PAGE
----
There are a lot of guides on the internet that teach you how to frame a puzzle, but most of them involve using glue. But what if you don’t want to use glue? There can be a lot of reasons for avoiding glue — maybe you hate how messy it can get, you don’t want to keep the puzzle pieced forever, or you just don’t want to add a finishing layer to it.
Whatever your reasoning is, here are the other options you can explore for framing your beloved puzzle.
If you don’t want to use anything on the puzzle, you should start measuring the length, width, and thickness of your puzzle. These dimensions will be your guide to picking the right frame.
If you don’t want glue but are okay with other adhesives, then you can opt for either a roll of your favorite tape or Puzzle Presto’s Peel and Stick Puzzle Saver. If you’re using tape, keep in mind that some tapes are acidic, causing degradation and yellowing as time passes. Japanese paper tape, or any archival tape, would be the best tape to use for this project.
Because the adhesive should be applied to the backside of your puzzle, begin by carefully flipping it over. Assuming you have a cover below your puzzle already, simply place another piece of cardboard or poster board on top of it. Next, flip the puzzle over and remove the piece of board currently on top of the puzzle’s backside.
Before flipping your puzzle over, you can clip the boards together and hold the puzzle in place if you want more security. You can also ask for your friend’s or family member’s help if your puzzle is on the larger side.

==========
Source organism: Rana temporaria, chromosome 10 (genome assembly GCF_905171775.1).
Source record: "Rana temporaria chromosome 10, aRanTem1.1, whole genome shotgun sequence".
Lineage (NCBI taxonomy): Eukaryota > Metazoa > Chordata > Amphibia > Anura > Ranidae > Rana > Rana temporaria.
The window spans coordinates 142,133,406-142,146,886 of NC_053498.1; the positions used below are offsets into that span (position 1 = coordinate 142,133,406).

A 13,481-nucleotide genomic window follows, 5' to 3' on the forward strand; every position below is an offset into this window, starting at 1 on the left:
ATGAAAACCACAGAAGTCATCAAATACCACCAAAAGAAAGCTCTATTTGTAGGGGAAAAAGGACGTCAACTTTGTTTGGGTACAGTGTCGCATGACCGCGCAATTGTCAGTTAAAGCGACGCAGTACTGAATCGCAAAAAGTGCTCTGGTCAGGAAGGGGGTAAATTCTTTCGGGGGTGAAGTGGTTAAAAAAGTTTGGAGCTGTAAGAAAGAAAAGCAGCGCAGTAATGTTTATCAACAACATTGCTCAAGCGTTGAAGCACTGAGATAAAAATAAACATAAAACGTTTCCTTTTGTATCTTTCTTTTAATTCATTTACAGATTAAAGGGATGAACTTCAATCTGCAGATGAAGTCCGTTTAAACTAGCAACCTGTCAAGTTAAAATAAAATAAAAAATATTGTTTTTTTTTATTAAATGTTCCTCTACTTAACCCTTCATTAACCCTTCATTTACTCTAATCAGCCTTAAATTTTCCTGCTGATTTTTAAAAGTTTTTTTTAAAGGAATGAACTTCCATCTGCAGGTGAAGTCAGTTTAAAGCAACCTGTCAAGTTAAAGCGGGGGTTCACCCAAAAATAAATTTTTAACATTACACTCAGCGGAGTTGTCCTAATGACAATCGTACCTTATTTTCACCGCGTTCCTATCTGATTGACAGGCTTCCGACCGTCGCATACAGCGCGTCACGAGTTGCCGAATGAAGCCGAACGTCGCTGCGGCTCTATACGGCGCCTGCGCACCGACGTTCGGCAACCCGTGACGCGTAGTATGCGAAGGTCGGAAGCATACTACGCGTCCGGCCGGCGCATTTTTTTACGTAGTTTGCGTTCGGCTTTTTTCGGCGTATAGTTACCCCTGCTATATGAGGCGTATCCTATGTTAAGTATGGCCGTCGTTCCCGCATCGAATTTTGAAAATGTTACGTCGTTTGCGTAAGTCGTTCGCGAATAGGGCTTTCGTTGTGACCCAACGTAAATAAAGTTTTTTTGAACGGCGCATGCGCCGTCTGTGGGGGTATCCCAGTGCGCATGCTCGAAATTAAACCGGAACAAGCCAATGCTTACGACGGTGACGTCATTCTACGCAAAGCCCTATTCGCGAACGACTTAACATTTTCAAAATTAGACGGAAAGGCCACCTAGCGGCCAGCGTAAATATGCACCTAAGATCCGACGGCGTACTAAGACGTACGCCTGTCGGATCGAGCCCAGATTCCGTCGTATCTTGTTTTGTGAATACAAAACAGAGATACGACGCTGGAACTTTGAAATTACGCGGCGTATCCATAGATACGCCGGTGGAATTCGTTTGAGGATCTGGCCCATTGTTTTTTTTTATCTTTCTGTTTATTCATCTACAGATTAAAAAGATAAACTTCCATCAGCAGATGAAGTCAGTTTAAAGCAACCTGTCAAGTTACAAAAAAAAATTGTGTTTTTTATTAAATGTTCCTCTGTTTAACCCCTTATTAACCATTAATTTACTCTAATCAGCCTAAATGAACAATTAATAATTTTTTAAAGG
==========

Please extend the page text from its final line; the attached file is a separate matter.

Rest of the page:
Next, if you’re using Puzzle Saver, it’s a good idea to try laying out the placement for your sheets before applying them. Large overlaps won’t cause any problems; it actually helps with the integrity of your puzzle. In the directions, you’ll also see that extending the adhesive sheets beyond the puzzle’s edge is not advisable. Rather, you should place the adhesive sheets’ edges about an eighth of an inch away from the edges of the puzzle.
If you’re using tape, make sure that it’s at least 2 inches wide or wider. Slightly overlapping the strips when using tape is also a wise decision as it makes the structure more secure.
How do I mount a puzzle onto a frame?
Placing the puzzle into your frame will be pretty tricky if you didn’t use any adhesive. If you’re using a frame with detachable sides, simply transfer the puzzle on top of the backing board, place the transparent plastic on top, remove the protective sheet, and carefully slide the frames in.
You’ll need some strength when sliding the frames because of the thickness, but you also have to be careful not to use too much force. You may also have to adjust the puzzle and plastic from time to time.
There are also frames where you can just place the puzzle on the backing board and press down the frame part onto it. Then you can secure the backing board’s back by straightening the flexible locks attached to the frame part
If you used peels or tape, it would be easier to slip the puzzle into the frame. Simply repeat the steps above if you’re using the slide-on frames. If you can’t get it to fit within the said frames, you can try using a box frame. A box frame can accommodate more thickness, and it removes the struggle of sliding in detachable frames. You may also use a shadow box frame, but note that it will cast a moody shadow on your puzzle, as its name suggests.
This guide’s existence proves the fact that there is a way to frame a puzzle without glue. Either you can use other forms of adhesives or nothing at all. Now that you can frame a puzzle without keeping it complete forever, you can now enjoy your piece of art whenever you want to.